Scotland’s gas and the tale of two economic models

by Russell Bruce

Or so it should be, because so small, so poor, so stupid Scotland, subsidized by Westminster, never gets credit for all the ways we have saved the rest of the UK. A quick check on Sunday afternoon revealed that we were supplying 17% of electricity to the national grid for England and Wales. Then there is the gas brought ashore at St Fergus in Aberdeenshire, which is far more than Scotland needs for its own gas consumption. We ship 70% of that to the rest of the UK, including Northern Ireland.

Do we get thanks? Well that would be going too far. While we may somewhat accept that Scotland’s broad energy shoulders are keeping the lights on in England and helping delay those 3 days a week. Then there’s the supply of fuel to feed the gas stations and max out the UK’s car tanks. Diesel for their HGV they have real drivers. No, that would be too much, because any acknowledgment of Scotland’s contribution would not only undermine the very minor narrative, it would show the Westminster government that Brexit was bankrupt and they were running out of things to sell.

That’s the Johnson Tory way, and it’s no different than the Cameron and May Tory way. Find something to sell and tax breaks are funded for the needy rich. The only big thing left is the NHS – so be careful.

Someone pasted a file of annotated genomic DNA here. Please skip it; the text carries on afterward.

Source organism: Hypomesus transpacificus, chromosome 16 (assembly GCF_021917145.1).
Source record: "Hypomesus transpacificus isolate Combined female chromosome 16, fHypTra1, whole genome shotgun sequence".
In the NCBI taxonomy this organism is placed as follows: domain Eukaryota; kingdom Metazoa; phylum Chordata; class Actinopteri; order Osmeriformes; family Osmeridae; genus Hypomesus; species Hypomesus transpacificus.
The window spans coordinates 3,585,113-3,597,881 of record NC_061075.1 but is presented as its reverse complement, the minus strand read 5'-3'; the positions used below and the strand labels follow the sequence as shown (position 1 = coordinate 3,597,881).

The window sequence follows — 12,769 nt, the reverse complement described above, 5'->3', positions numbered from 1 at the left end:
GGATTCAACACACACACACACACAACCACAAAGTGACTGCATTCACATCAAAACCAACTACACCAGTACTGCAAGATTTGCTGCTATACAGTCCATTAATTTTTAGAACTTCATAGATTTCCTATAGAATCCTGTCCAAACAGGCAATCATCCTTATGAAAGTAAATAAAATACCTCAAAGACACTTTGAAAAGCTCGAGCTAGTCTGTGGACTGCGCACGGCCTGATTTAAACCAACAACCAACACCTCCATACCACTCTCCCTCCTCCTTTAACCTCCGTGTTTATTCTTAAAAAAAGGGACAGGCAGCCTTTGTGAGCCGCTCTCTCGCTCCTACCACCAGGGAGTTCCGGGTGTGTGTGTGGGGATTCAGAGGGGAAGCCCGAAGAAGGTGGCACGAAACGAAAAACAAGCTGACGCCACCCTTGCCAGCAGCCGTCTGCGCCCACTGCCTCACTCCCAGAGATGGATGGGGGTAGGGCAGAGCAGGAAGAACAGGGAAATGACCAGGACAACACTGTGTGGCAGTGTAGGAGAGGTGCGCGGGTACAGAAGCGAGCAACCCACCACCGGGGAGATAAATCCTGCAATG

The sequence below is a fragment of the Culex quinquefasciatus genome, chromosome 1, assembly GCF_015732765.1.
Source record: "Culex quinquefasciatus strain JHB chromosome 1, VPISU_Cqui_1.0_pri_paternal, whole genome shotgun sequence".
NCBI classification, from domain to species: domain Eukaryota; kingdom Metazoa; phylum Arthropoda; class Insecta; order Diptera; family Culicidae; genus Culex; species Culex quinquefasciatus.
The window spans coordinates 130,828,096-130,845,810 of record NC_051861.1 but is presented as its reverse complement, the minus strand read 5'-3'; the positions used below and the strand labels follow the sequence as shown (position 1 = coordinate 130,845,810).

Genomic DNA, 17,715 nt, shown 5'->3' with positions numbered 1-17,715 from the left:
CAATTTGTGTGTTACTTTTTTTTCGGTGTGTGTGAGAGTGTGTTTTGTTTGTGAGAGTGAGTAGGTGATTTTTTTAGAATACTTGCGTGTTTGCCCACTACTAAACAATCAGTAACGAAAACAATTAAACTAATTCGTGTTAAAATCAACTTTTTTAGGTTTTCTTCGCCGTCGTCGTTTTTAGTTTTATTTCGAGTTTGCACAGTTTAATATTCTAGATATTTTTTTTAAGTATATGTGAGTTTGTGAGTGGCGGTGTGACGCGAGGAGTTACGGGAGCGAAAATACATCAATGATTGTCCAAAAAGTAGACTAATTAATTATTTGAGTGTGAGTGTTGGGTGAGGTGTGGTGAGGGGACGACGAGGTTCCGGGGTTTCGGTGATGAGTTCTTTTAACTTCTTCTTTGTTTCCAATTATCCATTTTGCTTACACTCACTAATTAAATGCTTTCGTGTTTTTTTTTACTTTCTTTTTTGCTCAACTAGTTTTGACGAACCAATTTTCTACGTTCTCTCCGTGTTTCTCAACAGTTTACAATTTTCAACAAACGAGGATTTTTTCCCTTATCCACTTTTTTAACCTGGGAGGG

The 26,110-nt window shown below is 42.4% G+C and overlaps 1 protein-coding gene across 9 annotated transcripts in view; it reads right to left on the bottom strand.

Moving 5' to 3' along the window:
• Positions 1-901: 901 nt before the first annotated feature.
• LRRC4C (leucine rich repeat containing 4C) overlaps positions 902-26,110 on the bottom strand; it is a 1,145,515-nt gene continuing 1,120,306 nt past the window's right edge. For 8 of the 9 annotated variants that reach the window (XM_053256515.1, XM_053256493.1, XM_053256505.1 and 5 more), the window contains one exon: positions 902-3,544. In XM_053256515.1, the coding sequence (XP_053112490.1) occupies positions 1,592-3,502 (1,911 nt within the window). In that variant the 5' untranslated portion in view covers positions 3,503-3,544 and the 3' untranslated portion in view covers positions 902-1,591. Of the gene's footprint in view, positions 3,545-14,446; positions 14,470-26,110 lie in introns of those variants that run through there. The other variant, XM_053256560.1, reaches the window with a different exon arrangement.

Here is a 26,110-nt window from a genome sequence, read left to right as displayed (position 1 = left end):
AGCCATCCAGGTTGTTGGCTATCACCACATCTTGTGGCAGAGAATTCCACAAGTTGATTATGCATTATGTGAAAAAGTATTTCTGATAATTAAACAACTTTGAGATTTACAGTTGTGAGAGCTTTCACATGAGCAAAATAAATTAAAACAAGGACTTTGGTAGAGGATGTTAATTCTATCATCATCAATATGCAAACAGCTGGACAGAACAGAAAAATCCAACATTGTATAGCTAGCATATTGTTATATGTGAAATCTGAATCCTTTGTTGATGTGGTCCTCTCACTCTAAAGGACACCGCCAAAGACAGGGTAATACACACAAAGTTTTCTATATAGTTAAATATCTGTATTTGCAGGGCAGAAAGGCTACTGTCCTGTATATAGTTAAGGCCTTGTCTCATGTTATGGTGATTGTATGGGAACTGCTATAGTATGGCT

It doesn’t have to be this way because other countries run things for their national interest. The national interest is the interest of the entire population, not just those already well protected by the accumulation of wealth.

let me tell you a story

It was once a poor country in the north, one of the poorest countries in the world. They were hardworking people, but that was not enough, and many of the most talented and determined to improve their destinies decided to emigrate. You guessed it I was talking about Norway.

Norway does things differently even during the Conservative government, which has just lost power in the last elections after 8 years in power. Now with a $1.4 Trillion oil and gas fund, they have a wealth of shame wondering how best to manage the future as they continue to grow and grow. Just like the wealth of the richest people today, only this huge fund belongs to the people of Norway as a nest egg for the post-oil world.

This did not happen in England. Margaret Thatcher threw her against the wall, determined to defeat the influence of the unions. The workmanship was no better. When Prudence British Brown or Better Together Darling was in power, it was not a monetary amount at the UK level. There is no thought to protect the future.